Inmates with substance abuse issues in all Ohio correctional facilities have access to treatment through a substance abuse program. London Correctional Institution (LoCI), however, has rolled out a new program to also treat addicts just coming into the prison system.
The Treatment Transfer Program (TTP) was implemented at LoCI on Feb. 14 after being an active program in the state for nearly two years. According to a release from the state’s Department of Rehabilitation and Correction (DRC), the purpose of the program is to “provide substance use disorder assessment and treatment through community treatment providers to help reduce substance abuse relapses and recidivism.”
The program was brought to LoCI by director Gary Mohr and his efforts, along with the efforts of the administration, is what Warden Norman Robinson said will make TTP successful.
“It is really about the staff. The collaboration of staff is really what makes this go,” Robinson said. “The first step of any successful program is that everyone buys into it. It makes everyone so well informed.”
TTP at LoCI
Through this program, low-level, nonviolent drug offenders entering LoCI will be allowed to finish their sentences in halfway houses.
“We have it at a couple of institutions, but with DRC, we’re the only ones doing this,” said Lamont Sapp, the Regional Recovery Services Administrator for the southwest region of DRC. “Typically any release from prison earlier than the stated out-date would involve a judge’s approval. This is something that was created in the legislature that does not involve the judge’s approval. It involves meeting a certain criteria.”
When offenders go before DRC’s reception to determine their classification and placement, if they are nonviolent, drug-related offenders, they can be sent into TTP. The goal of the program is to expose offenders to high-intensive treatment the moment they enter the system.
“People come with various sentences — one guy might only have 13 months left on his sentence, another guy might only have 22 months left on his sentence,” Sapp said. “But we transition them out into the halfway houses at the 12-month mark.”
Typically offenders who are sent to the program have shorter sentences on average. Treatment also continues into the halfway house and beyond.
TTP and the Renaissance Program
LoCI has an existing treatment program available to inmates at the facility called the Renaissance Program.
“It is our intensive, outpatient program that’s housed inside one unit,” said Willie White, Recovery Services Supervisor at LoCI. “The Treatment Transfer Program is housed in the same unit.” The Renaissance Program is a longer, seven-month process which sees inmates through a three-part recovery process which, once completed, offers continued care to participants.
“Individuals who are involved with continued care who are housed in the same dorm, then operate as mentors for the guys that are coming into the program,” White said. “When they come into the dorm, they are assigned directly to another individual who lives in the dorm for at least a seven-month period and then that individual will walk them through the integration process.”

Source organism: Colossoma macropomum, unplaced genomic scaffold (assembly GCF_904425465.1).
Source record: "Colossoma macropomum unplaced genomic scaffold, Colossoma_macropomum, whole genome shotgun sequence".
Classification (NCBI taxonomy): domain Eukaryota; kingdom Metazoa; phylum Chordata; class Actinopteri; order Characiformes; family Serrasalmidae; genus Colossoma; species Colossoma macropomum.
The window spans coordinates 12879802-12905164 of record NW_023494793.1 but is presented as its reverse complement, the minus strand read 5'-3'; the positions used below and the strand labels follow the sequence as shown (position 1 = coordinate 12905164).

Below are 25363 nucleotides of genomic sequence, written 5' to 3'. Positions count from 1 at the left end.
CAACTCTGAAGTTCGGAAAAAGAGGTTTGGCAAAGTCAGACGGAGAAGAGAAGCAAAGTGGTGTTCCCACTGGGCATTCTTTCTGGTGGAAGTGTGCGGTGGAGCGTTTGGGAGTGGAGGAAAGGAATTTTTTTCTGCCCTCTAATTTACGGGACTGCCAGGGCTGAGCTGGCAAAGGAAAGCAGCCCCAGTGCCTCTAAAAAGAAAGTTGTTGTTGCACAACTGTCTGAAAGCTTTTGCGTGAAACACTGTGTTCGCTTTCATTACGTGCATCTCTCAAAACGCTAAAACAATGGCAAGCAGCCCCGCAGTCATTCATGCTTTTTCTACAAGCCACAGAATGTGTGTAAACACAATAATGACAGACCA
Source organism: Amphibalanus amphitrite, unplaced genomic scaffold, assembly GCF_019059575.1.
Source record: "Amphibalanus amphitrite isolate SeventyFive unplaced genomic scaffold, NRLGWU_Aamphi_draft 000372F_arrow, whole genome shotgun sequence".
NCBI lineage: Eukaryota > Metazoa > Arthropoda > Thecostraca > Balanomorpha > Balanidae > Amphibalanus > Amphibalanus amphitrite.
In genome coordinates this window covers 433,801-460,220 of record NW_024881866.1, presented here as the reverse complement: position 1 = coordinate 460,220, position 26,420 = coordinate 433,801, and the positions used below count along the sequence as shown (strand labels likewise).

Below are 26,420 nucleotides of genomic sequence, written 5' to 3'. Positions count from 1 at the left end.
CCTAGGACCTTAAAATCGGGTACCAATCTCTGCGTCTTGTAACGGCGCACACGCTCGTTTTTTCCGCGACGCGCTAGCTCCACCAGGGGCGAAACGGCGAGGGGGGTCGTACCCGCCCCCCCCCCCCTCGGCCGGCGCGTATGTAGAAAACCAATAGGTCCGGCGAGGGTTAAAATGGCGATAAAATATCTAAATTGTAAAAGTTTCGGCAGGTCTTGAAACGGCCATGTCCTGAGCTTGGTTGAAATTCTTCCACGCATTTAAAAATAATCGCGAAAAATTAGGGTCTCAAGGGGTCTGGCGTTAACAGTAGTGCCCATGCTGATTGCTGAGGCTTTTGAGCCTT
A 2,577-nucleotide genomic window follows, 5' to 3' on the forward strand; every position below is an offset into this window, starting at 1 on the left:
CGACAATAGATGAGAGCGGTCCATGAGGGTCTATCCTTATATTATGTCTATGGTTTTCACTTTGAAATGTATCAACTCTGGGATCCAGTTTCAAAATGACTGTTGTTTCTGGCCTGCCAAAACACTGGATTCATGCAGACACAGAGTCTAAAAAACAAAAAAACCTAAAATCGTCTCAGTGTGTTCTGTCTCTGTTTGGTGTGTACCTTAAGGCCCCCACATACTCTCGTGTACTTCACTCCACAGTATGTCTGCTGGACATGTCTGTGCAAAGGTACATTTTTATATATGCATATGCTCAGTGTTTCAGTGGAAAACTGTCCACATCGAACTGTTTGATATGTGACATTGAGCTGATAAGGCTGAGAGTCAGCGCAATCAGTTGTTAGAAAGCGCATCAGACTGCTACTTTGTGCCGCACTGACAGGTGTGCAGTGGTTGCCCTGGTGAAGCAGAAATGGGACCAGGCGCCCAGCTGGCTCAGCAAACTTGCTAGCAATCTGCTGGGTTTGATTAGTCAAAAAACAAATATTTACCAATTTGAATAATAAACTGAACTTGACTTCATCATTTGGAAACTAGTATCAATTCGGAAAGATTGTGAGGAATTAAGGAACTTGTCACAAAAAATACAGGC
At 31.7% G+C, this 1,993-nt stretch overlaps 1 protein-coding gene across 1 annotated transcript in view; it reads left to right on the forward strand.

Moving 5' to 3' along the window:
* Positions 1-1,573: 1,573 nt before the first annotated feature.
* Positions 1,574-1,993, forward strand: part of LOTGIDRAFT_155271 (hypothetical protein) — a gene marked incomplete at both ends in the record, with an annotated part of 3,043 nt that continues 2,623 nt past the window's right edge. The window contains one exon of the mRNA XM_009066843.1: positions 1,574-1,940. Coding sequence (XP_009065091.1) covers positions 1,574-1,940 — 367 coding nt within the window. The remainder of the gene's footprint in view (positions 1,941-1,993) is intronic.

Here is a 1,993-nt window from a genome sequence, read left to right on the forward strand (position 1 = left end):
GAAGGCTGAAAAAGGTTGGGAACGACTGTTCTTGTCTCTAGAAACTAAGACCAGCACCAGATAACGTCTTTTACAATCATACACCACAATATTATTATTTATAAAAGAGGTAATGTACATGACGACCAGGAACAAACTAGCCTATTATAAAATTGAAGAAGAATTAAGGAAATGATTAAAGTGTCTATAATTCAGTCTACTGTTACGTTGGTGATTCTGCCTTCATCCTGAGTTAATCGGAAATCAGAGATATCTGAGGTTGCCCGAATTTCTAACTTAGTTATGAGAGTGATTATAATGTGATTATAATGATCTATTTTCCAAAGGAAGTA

Mentors in recovery
A number of inmates who have made it through the Renaissance Program participate in TTP. They can help to connect with incoming offenders in a more direct and personal way. Since their involvement in Renaissance is voluntary, participants include addicts who have gone through some treatment and not succeeded but are voluntarily participating in recovery programs in the prison system which have helped to get them clean.
“The environment is conducive to change,” White said. “I got a couple of people who have lived in that dorm for five years and have stayed clean for that amount of time. They have been involved in pro-social activities and have given of themselves at this level of schedule. It’s a big commitment.”
Inmates at LoCI said that their involvement in TTP allows them to offer guidance and proof that recovery is possible while simultaneously being reminded of the dangers of relapsing.
“I get to really see the addiction when it’s fresh,” said Bryce Maggard, an inmate at LoCI. “Today, that’s helping to keep me sober. They say in the Narcotics Anonymous program, there’s a therapeutic value of one addict helping another is without parallel. What we can’t do by ourselves, we can do together. This is a ‘we’ program.”
The inmates also said that treatment not only handles the symptoms but helps get at the underlying issues that cause behavior.
“I hadn’t always been honest with myself. In the system, I hadn’t changed my belief system until I changed my thinking, which then did change my behavior. I’ve learned that now,” said inmate Terrance Coleman. “Today, I sponsor nine other guys and have two TTP new little brothers that I mentor. This system really works.”
Both inmates and staff at LoCI said the program allows them to better handle one-on-one, personal obstacles.
“Through this process, the counselors come to your level. They talk to you like a human being. And that helps me today. You have guys coming in, like these TTP guys, and they have this thing about them that they don’t care,” said inmate Tyrone Mason. “So it’s my responsibility as a graduate of the program to teach them better and to share my experience with them.”
TTP can also help get to the heart of the issue very quickly.
“By going into group sessions, I was able to discover why I do the things I do,” said inmate Kirk Jennings. “As an addict, when I see negative behaviors, my mind clings to that because once I was that person. But now this is how I’m able to give back. I’m able to talk to that person today. I can say ‘listen, I was this guy and you might want to change this behavior.’ That’s where the longevity comes in.”
Reach Michael Williamson at 740-852-1616, ext. 1619.
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